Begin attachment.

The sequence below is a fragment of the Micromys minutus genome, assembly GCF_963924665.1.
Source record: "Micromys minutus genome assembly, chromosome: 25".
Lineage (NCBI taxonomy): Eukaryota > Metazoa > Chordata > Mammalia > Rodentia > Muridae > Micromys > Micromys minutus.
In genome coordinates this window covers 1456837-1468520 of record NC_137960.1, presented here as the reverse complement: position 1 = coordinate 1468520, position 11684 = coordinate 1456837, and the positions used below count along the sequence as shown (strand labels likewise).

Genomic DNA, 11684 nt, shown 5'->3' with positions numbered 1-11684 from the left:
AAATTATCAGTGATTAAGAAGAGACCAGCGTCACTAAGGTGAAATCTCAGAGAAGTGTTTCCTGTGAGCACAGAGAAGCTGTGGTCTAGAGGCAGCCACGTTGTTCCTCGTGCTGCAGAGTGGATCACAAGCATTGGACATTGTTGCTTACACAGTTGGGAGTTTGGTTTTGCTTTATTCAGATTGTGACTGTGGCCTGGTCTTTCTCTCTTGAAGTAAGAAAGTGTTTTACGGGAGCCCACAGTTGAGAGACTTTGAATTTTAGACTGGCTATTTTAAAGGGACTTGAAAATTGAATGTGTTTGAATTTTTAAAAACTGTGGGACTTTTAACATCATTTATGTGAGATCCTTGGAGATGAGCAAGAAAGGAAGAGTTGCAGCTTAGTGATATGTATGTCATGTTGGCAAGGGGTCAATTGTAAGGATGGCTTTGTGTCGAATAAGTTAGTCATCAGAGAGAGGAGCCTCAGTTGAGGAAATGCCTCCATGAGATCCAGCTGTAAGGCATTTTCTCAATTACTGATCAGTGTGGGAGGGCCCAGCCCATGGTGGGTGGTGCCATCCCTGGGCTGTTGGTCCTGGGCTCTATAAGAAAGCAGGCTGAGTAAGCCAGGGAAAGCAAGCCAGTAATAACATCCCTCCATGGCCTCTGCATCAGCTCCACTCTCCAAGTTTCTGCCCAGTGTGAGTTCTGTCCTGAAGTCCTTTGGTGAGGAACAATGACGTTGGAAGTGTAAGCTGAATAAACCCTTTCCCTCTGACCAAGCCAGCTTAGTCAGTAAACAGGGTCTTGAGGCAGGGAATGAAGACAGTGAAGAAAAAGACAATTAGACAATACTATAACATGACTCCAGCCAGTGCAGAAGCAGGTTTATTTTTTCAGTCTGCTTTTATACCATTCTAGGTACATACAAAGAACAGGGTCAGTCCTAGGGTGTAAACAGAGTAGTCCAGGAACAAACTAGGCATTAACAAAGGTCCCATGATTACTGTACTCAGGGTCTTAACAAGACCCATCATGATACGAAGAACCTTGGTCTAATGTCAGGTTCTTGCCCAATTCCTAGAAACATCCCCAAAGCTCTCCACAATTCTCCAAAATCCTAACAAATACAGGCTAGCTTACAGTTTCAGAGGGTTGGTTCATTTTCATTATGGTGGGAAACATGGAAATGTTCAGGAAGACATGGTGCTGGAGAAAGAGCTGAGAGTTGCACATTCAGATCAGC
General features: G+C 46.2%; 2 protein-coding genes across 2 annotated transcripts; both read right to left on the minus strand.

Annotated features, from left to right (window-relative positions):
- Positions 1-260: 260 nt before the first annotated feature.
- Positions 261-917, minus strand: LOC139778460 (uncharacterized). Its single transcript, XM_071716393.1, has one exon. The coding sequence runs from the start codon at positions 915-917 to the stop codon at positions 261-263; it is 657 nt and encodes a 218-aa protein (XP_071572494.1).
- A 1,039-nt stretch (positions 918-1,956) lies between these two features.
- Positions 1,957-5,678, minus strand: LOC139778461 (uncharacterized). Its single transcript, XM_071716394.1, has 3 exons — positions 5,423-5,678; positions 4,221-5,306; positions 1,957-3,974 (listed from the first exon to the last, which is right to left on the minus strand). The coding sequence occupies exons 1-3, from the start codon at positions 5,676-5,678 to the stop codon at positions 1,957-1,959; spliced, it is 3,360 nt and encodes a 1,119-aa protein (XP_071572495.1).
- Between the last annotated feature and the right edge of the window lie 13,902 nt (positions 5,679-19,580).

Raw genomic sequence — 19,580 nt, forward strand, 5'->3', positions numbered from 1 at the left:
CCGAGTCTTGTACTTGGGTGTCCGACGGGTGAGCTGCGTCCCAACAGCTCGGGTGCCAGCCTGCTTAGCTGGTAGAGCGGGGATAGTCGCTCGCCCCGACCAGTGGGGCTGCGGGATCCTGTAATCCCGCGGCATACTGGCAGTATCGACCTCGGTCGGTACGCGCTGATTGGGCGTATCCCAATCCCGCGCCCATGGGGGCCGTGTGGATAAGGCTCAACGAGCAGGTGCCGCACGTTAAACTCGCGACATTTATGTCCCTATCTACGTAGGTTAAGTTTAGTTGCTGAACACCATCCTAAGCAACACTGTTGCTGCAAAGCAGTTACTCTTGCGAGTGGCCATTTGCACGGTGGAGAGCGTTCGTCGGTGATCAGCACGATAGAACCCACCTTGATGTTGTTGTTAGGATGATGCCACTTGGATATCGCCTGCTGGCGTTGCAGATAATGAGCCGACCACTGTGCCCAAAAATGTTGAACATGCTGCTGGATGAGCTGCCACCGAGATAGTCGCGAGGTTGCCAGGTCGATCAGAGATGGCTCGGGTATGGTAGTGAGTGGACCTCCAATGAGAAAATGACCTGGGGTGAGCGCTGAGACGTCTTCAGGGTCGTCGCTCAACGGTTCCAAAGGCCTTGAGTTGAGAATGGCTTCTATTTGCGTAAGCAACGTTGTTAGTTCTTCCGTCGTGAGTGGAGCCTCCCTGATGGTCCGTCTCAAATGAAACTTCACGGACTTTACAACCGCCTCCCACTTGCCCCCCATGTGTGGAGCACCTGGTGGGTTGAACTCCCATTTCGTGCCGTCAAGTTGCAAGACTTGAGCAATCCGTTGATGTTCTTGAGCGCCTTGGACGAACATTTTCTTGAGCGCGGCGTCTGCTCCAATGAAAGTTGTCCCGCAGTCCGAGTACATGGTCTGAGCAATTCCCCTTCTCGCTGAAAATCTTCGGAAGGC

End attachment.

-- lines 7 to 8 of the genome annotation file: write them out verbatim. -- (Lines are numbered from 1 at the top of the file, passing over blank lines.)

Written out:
General features: G+C 46.2%; 2 protein-coding genes across 2 annotated transcripts; both read right to left on the minus strand.

Annotated features, from left to right (window-relative positions):